RVs aren’t as bad for the environment as most people imagine. We use far less water than the typical hotel guest, we put more people into our vehicle than the average car traveler and most of us make an effort to minimize our impact on the environment. Since the whole point of getting out to go RVing is to enjoy Mother Nature, why not take even more steps to keep the planet as pristine as possible? These eco-friendly RV camping tips will help you get started:
Camp in Designated Sites
Day use and overnight camping areas are distinctly different places to park in order to keep our impact confined to a central location within a recreation area. When we use designated RV campsites and don’t park outside those boundaries, we allow ecosystems to rejuvenate and leave the area in better condition for future visits.
Keep Your Holding Tank Green
Everything we put into a campground’s septic system could eventually make its way into the surrounding environment. To minimize the chance of pollution, buy eco-friendly cleaning products that will get put into your holding tank, including dish soap, body soap and waste tank treatments.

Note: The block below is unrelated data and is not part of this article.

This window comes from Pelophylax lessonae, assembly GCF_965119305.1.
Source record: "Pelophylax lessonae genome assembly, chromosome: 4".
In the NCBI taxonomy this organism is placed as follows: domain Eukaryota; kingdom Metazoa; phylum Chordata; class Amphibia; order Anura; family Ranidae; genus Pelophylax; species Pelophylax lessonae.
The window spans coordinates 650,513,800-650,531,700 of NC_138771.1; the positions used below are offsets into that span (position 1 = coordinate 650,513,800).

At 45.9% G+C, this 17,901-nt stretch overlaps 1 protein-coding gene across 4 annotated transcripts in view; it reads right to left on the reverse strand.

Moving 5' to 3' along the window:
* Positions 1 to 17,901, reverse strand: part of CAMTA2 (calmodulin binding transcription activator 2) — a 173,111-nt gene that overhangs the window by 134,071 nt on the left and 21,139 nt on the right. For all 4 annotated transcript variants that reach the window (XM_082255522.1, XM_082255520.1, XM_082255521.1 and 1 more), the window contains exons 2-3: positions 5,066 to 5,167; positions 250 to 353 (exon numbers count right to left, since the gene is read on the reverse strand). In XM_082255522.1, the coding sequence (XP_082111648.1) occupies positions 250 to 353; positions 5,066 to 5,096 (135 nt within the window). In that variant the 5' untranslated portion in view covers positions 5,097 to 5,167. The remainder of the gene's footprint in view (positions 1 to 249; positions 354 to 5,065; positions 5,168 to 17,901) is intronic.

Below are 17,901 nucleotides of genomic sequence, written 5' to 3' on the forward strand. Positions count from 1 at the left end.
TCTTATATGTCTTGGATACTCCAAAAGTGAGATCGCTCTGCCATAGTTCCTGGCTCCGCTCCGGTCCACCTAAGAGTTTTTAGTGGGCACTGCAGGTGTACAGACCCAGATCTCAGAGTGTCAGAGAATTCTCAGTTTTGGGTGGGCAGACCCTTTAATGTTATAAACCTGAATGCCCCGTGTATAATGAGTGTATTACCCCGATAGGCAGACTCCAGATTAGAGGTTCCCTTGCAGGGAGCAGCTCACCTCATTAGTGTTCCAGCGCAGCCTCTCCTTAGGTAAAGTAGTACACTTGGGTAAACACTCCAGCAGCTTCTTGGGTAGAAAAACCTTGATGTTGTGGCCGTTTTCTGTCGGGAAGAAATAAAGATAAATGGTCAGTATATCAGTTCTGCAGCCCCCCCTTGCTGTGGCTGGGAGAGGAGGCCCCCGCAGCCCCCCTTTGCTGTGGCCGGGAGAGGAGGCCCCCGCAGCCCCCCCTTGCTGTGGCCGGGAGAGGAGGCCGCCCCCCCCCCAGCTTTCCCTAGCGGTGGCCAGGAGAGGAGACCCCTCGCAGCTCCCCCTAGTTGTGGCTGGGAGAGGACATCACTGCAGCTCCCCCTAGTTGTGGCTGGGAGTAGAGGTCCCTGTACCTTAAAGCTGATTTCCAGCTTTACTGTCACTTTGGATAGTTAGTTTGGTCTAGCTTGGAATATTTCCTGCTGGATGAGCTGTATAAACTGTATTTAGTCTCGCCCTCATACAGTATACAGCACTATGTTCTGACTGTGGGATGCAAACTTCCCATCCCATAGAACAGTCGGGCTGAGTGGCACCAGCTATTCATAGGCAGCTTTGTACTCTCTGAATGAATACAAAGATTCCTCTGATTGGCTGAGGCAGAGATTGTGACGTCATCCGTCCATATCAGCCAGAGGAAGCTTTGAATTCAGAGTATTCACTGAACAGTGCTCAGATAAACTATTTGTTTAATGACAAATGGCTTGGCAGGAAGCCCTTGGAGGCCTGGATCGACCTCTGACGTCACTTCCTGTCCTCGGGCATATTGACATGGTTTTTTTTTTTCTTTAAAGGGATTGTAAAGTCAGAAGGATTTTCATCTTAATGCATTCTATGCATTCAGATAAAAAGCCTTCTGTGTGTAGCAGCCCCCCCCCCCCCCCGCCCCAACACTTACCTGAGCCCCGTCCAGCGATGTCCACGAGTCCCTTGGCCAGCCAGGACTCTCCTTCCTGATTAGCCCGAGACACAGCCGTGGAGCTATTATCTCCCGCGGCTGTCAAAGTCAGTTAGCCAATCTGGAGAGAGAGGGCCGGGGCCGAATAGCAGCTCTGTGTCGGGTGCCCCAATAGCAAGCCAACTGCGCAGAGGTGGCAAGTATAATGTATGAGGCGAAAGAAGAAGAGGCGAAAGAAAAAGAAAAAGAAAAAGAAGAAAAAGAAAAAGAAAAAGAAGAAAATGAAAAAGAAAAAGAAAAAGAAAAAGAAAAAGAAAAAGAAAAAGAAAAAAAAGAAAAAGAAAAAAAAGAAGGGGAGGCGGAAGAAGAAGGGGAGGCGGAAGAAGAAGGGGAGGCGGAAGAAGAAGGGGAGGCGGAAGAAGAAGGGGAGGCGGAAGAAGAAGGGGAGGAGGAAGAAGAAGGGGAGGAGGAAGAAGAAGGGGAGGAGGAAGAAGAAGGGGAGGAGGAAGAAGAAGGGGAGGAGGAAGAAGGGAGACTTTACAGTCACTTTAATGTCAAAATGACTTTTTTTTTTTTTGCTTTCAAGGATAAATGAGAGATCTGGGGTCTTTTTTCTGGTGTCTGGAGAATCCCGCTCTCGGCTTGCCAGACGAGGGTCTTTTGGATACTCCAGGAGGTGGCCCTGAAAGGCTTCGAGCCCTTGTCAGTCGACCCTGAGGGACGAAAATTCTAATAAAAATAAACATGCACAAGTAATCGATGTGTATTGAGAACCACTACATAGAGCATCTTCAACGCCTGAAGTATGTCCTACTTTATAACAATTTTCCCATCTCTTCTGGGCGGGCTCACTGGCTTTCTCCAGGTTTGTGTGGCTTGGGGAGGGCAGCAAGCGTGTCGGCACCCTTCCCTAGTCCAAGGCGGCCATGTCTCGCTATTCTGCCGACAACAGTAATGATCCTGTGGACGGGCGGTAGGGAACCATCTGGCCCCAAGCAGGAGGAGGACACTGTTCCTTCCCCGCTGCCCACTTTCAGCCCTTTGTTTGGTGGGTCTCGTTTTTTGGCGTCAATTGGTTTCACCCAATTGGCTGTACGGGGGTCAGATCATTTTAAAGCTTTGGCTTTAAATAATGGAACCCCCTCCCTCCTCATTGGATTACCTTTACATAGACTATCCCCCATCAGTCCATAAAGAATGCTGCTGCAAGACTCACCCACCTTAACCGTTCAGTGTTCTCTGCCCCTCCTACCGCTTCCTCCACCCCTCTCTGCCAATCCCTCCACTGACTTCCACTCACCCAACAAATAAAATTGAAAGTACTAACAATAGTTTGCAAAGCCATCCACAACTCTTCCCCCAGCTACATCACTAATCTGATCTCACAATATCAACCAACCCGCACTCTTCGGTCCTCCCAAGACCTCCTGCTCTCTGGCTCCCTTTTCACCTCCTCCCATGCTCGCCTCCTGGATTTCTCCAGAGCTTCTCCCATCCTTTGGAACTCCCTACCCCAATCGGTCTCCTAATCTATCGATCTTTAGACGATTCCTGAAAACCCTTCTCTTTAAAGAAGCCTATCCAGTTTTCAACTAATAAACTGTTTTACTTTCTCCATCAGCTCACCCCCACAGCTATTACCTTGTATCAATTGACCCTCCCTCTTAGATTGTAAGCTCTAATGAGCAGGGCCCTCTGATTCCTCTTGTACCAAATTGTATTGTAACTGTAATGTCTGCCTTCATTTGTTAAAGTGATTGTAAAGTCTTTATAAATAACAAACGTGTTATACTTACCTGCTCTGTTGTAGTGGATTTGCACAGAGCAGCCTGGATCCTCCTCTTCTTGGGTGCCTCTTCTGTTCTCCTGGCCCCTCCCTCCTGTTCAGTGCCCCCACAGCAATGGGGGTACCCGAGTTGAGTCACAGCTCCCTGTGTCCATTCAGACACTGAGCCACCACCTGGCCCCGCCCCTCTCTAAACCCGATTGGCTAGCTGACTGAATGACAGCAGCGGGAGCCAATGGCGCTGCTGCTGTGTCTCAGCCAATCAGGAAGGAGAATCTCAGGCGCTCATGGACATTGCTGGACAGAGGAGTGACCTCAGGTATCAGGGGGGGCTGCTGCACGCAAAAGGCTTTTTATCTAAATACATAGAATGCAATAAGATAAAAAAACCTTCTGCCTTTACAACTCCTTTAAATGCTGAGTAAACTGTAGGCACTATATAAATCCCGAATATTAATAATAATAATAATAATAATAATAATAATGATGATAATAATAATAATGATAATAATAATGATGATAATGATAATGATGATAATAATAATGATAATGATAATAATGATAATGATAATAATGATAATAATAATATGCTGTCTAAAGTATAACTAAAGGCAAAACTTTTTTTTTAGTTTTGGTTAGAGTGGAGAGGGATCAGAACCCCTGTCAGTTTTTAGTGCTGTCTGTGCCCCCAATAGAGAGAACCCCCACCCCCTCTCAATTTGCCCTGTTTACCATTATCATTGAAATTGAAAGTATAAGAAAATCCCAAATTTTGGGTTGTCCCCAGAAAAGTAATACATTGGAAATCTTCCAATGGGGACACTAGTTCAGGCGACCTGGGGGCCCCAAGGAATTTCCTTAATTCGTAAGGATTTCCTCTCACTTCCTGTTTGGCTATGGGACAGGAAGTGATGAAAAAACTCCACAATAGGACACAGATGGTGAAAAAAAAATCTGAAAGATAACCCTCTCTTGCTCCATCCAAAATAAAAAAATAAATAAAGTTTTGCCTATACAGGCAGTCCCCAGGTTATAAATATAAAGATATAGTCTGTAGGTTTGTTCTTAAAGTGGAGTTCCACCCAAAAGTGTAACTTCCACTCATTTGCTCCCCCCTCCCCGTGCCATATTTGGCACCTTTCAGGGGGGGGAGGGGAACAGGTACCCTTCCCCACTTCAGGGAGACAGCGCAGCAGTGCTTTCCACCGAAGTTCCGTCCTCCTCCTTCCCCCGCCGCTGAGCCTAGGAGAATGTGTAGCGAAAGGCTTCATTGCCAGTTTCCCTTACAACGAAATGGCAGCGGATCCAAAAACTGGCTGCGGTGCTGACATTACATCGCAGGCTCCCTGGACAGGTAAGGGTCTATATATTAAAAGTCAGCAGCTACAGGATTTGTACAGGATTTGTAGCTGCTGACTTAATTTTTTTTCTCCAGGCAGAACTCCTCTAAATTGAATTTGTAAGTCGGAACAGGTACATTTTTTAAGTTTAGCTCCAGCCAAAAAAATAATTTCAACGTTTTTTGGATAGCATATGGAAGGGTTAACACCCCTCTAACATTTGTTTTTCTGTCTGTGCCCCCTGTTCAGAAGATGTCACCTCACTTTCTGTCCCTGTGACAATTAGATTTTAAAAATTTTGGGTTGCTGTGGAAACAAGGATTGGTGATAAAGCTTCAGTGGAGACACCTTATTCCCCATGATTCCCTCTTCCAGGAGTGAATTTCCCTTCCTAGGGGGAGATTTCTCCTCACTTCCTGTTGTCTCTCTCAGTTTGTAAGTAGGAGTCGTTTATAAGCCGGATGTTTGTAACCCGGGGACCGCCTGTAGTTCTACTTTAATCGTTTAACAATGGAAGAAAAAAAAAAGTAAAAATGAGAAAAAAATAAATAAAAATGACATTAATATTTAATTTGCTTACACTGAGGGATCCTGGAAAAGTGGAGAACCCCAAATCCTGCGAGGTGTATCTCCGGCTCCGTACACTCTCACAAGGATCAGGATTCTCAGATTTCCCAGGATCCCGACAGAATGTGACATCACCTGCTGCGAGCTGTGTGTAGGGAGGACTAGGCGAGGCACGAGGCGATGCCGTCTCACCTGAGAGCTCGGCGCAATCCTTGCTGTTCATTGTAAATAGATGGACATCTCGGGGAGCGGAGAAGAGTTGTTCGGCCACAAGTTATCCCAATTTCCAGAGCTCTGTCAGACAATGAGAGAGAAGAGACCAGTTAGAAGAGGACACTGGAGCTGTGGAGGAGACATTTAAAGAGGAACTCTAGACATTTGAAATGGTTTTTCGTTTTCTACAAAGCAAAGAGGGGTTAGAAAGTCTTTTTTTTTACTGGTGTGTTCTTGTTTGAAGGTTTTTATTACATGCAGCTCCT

Minimize Disposable Kitchen Products
Many RVers recommend disposable plates and cups when dry camping. However in addition to contributing to forest depletion, these paper products generate lots of excess garbage. A better approach is to strike a balance between convenience and waste: use real plates and cups at mealtimes but clean them off with a sturdy paper towel to decrease your dish water consumption.
Keep a Tidy Campfire
If you’re overcome by the primal urge to create a nightly bonfire, stop. Every wood-burning fire creates smoke, which emits pollution. And what you put into that campfire will determine the toxicity of that smoke that goes up into the air, even into your rig. Since most campers love the ambiance of a campfire, you don’t have to give them up completely in order to be a good steward of the environment. Keep them small, don’t burn anything that isn’t 100 percent natural, unfinished wood and consider buying a portable propane camp fire pit instead. Portable campfire gadgets use less resources and they won’t leave your clothes and hair smelling like a smore.
The more you go camping in your RV, the better you’ll be at discovering low-impact ways to protect the environment. If you have eco-groovy RV tips that you’d like to share, comment and let us know, we’d love to hear them.Research Campgrounds, Plan RV Safe Routes & Turn your phone into an RV GPS.
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